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Has The Global Food Inflation Crisis Been Averted? 
Tyler Durden

The latest United Nations' Food and Agriculture Organization data shows global food prices have just recorded the biggest annual decline since 2015. This is terrific news for emerging market countries whose governments have been battling high food inflation with mounting risks of social instability.  

The FAO Food Price Index, which tracks monthly changes in the international prices of globally traded food commodities, averaged around 118.51 at the end of 2023, down 10% from the previous year. 

Although the index tracks the costs of raw commodities rather than consumer retail prices, the declines offer hints of easing supermarket prices in 2024. The jump in the index derives from many issues, such as Russia's invasion of Ukraine, global supply chain snarls, soaring inflation, and El Nino-related weather disruptions, which ignited a global cost-of-living crisis. 

Bloomberg noted, "Corn and wheat futures prices saw their biggest annual declines in a decade last year, as supply concerns faded. Futures prices for hogs and palm oil also posted big declines."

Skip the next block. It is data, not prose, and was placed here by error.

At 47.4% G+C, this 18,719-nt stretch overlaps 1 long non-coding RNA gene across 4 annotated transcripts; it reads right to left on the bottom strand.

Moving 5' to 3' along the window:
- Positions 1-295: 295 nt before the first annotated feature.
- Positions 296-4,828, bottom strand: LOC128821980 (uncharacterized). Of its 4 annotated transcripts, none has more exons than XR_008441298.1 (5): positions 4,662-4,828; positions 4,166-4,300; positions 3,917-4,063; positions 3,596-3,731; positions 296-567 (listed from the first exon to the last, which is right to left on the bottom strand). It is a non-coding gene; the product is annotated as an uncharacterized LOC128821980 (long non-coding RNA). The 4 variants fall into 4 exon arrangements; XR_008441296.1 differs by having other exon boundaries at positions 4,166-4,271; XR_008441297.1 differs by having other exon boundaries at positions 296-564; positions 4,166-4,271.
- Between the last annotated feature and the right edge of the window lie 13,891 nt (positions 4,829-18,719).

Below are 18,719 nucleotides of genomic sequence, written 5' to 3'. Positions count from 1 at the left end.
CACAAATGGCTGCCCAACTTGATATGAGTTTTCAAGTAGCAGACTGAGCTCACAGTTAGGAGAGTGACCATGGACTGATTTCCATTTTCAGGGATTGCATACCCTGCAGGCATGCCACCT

Even though the global food index has dropped a quarter since peaking in March 2022, the index remains just below levels responsible for anti-government protests, uprisings, and armed rebellions in the 2010 Arab Spring. 

As we noted in November, "Arab Spring 2.0? Gro Intelligence's Head Warns Global Food Crisis' Much Worse Than 2008'," the world is not out of the woods yet. And this, "Rice Nears 15-Year High As Global Food Crisis 'Much Worse Than 2008'." 

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